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Running head: DICK SPENCER CASE 1 Adeniyi Alese 50088066 Dick Spencer case November 14, 2017 Texas A&M University Commerce MGT 585: Management and Organizational Behavior Dr. Stephanie Pane
DICK SPENCER CASE 2 INTRODUCTION Organizational change can lead employees to respond in several different ways because of the ‘reaction process’ they undergo when coming to terms with those changes (Kyle, 1993). Scott and Jaffe (1988) described the process as consisting of four phases, namely: initial denial, resistance, gradual exploration, and eventual commitment. People generally love their comfort zones and will therefore put up resistance when asked or required to do things differently. Resistance can however be defined as a natural and normal response to change because change often involves going from the known to the unknown (Nadler, 1981). Not only do individuals experience change in different ways (Carnall, 1986), they also differ in their ability and willingness to adapt to change (Darling, 1993). There are strong indications that leadership plays a very vital role in innovation management (Nadler and Tushman, 1990; Denti and Hemlin, 2012). Leadership also plays a decisive role in enhancing organizational creativity (Mumford et al., 2002; Amabile et al., 2004), launching and driving innovation projects (Stoker et al., 2001; Bossink, 2007), and implementing innovation projects and overcoming resistance (Gilley et al., 2008). Somech (2006) concludes that corporate leaders are the key drivers, who either promote or inhibit innovation management in the organization. According to Bel (2010), different leadership styles are likely to have different impacts on employee involvement and commitment, which in turn influence the climate for innovation management. Deschamps (2005) goes even further, saying that the failure of innovation projects is most likely due to ineffective leadership skills. This topic is important because the failure of many corporate change programs is often directly attributable to employee resistance (Regar et al., 1994).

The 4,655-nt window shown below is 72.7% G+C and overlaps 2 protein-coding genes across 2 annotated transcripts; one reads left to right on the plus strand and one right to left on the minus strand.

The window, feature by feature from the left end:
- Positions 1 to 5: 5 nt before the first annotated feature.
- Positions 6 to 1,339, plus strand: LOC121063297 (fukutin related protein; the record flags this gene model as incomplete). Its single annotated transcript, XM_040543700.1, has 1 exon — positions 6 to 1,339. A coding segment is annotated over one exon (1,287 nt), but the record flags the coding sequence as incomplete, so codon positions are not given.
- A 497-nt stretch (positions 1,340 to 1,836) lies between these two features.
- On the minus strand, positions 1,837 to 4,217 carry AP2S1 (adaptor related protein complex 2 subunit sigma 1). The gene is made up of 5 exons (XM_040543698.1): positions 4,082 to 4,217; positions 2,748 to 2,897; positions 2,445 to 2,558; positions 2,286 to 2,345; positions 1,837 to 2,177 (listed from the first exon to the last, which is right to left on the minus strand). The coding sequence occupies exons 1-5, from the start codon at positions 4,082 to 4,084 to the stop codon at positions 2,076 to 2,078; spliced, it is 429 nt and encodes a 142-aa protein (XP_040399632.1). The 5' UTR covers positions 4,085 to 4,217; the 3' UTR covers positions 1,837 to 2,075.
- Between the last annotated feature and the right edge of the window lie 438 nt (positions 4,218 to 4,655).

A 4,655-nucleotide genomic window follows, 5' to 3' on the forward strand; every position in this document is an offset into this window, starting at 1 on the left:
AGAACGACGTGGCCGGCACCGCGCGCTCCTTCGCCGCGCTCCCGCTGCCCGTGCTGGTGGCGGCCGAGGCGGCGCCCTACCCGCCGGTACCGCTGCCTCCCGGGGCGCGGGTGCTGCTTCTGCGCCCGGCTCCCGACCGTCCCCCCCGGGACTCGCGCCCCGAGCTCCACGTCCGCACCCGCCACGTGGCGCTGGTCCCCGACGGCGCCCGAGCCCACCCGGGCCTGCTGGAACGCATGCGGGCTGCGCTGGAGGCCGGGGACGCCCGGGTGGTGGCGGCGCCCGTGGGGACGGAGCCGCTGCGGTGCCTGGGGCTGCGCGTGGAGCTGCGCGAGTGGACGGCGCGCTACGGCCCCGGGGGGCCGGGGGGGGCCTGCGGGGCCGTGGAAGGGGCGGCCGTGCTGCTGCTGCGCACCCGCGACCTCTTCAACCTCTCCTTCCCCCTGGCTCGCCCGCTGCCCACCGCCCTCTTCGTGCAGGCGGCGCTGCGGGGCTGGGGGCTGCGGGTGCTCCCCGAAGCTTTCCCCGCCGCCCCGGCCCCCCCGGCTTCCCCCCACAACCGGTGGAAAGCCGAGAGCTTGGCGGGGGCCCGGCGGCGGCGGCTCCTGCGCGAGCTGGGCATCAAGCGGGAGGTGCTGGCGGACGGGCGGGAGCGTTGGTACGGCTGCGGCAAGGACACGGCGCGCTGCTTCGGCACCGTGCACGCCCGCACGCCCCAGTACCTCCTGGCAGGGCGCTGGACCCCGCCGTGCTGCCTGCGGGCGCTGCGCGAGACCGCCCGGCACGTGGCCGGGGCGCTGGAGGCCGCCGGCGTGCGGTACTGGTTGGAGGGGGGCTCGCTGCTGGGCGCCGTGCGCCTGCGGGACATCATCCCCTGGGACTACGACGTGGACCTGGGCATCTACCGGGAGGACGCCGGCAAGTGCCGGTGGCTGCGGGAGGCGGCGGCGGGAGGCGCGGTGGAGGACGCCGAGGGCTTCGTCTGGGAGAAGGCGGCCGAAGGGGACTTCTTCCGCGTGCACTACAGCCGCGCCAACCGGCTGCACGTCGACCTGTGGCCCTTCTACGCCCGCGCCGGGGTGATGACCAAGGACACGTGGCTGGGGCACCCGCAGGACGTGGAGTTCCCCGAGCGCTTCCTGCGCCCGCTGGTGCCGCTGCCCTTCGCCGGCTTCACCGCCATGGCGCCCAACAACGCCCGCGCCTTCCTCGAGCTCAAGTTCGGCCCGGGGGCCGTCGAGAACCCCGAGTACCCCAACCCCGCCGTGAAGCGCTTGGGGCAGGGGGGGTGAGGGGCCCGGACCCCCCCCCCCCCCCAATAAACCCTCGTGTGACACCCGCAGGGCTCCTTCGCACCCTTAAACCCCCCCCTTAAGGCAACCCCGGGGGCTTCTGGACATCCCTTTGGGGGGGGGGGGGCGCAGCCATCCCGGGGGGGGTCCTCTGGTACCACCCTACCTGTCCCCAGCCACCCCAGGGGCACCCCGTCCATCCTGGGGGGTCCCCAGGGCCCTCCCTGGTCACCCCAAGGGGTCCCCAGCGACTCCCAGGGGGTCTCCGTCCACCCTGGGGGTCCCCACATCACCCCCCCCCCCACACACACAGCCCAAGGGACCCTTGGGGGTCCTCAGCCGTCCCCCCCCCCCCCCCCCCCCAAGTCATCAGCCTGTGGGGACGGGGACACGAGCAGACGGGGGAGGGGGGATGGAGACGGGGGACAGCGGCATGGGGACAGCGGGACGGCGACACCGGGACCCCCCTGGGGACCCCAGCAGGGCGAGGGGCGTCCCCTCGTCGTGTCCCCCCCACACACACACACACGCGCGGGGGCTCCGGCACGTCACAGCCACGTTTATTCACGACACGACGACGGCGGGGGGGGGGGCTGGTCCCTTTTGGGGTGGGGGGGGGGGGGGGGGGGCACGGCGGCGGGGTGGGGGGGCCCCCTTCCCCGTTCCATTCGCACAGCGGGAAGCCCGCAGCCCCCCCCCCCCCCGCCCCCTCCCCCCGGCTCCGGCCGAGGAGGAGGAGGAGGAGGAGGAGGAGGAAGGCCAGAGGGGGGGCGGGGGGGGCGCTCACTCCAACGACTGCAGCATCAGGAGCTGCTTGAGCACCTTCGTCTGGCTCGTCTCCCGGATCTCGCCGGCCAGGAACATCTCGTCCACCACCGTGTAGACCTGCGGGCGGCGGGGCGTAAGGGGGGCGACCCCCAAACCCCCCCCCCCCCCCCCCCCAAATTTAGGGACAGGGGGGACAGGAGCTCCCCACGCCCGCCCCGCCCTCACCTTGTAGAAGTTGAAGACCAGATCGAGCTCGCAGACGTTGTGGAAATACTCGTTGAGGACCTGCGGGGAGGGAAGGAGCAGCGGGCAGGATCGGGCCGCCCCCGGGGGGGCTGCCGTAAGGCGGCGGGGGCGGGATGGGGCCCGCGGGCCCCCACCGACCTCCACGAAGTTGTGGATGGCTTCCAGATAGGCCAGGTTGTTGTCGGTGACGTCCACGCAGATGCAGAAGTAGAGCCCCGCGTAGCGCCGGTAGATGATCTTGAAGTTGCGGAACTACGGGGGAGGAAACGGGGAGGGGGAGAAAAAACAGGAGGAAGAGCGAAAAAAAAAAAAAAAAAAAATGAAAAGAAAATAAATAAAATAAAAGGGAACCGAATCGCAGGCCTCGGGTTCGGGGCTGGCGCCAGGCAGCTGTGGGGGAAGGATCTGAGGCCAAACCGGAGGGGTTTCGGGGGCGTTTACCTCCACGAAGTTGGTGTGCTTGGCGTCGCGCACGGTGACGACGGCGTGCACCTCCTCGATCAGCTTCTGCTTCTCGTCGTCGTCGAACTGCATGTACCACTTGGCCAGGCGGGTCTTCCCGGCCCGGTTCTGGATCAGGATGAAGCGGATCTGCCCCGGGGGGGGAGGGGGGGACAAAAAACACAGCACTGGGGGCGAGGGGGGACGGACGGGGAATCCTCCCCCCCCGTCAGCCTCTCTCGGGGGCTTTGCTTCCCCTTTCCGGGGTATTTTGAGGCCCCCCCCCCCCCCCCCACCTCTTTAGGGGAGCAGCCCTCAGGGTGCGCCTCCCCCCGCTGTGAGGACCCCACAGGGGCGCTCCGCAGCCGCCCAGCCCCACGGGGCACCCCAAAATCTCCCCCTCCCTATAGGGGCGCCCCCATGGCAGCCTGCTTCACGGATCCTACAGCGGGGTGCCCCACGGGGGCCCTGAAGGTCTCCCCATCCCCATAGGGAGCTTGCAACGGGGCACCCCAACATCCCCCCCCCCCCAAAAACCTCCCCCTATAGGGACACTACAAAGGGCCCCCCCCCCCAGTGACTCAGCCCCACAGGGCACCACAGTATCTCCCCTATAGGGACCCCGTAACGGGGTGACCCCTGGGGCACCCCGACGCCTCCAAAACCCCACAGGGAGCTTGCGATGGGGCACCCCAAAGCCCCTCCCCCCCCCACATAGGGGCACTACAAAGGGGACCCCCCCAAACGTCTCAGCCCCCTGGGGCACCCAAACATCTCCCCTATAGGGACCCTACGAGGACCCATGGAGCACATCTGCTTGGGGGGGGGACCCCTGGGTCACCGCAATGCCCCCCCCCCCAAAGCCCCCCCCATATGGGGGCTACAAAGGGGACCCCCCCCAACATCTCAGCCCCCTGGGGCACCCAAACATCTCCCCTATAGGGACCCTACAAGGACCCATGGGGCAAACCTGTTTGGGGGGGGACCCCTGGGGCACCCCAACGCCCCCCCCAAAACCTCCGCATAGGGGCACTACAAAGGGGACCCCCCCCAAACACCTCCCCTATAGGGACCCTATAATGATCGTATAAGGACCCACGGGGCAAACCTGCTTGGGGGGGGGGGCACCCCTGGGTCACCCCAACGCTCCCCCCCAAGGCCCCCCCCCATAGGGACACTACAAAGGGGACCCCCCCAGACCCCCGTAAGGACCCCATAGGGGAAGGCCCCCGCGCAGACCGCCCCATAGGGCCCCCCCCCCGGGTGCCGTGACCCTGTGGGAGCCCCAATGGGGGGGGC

DICK SPENCER CASE 3 Mr. Dick Spencer is the subject of this case study. He’s leadership style and its effectiveness in overcoming employees’ resistance to organizational change is examined. Mr Spenser was a plant manager of Modrow Company, a Canadian Branch of the Tri-American Corporation. Tri-American was a major producer of primary aluminum with integrated operations ranging from mining of bauxite through the processing to fabrication of aluminum into variety of products. The company had also made and sold refractories and industrial chemicals. The parent company had wholly owned subsidiaries in five separate United States locations and had foreign affiliates in fifteen different countries. Tri-American employed approximately 22,000 employees in the total organization. The company was governed by a board of directors. The board set general policy, which was then interpreted and applied by the various plant managers. This decentralization in organizational structure increased the freedom and authority of the plant managers, but increases the pressure for profitability. This case study

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